Keep in mind that smaller, lightweight units deliver only pulse dose, typically have limited settings, and generally have a lower oxygen capacity. Medium POCs, ranging from 4-10 pounds are still able to be carried along with you and offer higher oxygen capacities and longer-lasting batteries than smaller units.
Large POCs, anywhere from 10-20 pounds, are often carried around with a mobile cart rather than an over-the-shoulder bag.
High capacity portable oxygen concentrator
The oxygen delivered by POCs is measured in LPM (liters per minute) for continuous flow or the equivalent thereof in ml/min (milliliters per minute) for pulse dose oxygen.
Your doctor will prescribe an oxygen flow rate, such as 2 liters per minute, which means you will have the equivalent of 2 liters of oxygen flowing into your nostrils over the duration of a minute. Prescriptions typically range from 1 LPM to 10 LPM with over 75% of patients requiring 2 LPM or less.
Portable oxygen concentrator noise levels
POCs are generally quieter than at-home concentrators as they are less powerful and have a smaller footprint. The sound emitted by concentrators ranges from 30 to 60 decibels, which can be thought of as a range from a whisper to a soft conversation.
If you require oxygen at night, a persistent noise may be disturbing for you or your
partner so it’s important to find the product that best suits your sleeping needs.
Use of oxygen at night
A Note About Using Oxygen at Night
If you require oxygen at night, most physicians recommend a continuous flow (at-home) concentrator. With continuous flow, patients consistently report a quieter experience that meets all oxygen needs with minimal disruption.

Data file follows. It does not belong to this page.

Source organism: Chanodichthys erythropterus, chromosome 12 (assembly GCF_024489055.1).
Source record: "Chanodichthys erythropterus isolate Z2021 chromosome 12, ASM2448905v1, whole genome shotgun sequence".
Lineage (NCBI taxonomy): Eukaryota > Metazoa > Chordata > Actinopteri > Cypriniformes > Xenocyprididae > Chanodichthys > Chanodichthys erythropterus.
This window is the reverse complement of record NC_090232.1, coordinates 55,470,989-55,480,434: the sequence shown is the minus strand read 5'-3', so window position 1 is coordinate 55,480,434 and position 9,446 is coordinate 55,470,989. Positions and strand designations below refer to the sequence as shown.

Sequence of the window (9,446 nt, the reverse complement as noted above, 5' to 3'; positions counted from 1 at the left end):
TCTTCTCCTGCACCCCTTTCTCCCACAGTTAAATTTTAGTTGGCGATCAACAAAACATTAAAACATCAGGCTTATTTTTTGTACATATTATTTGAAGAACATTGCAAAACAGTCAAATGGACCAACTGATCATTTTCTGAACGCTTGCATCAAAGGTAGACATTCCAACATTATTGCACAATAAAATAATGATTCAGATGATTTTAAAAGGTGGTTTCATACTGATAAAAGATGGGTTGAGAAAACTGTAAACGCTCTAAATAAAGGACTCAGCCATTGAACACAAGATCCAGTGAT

It’s important to note that stationery, continuous concentrators are powered by plugging into your home’s wall outlet. While most home units are equipped with a power failure alarm, it’s important to have a backup plan in the event of a power outage.
While oxygen cylinders can run out of oxygen and need to be refilled, a concentrator will never run out of oxygen, as long as a power supply for the unit is available. Oxygen concentrators can produce oxygen 24 hours and last five years or more.
New home oxygen concentrators vary in pricing and usually cost between $600 and $2000 depending on batteries and other accessories. Customers can opt to purchase a used home oxygen concentrator, with prices that range from $400 to $1500 depending on the hours, warranty, and condition of the unit.
- How does an Oxygen Concentrator work?
- How does an oxygen concentrator make oxygen?
A portable oxygen concentrator is a medical device that helps deliver oxygen therapy to people who have low levels of oxygen in their blood.
The concentrator draws in room air and passes it through a series of filters that remove dust, bacteria, and other particulates.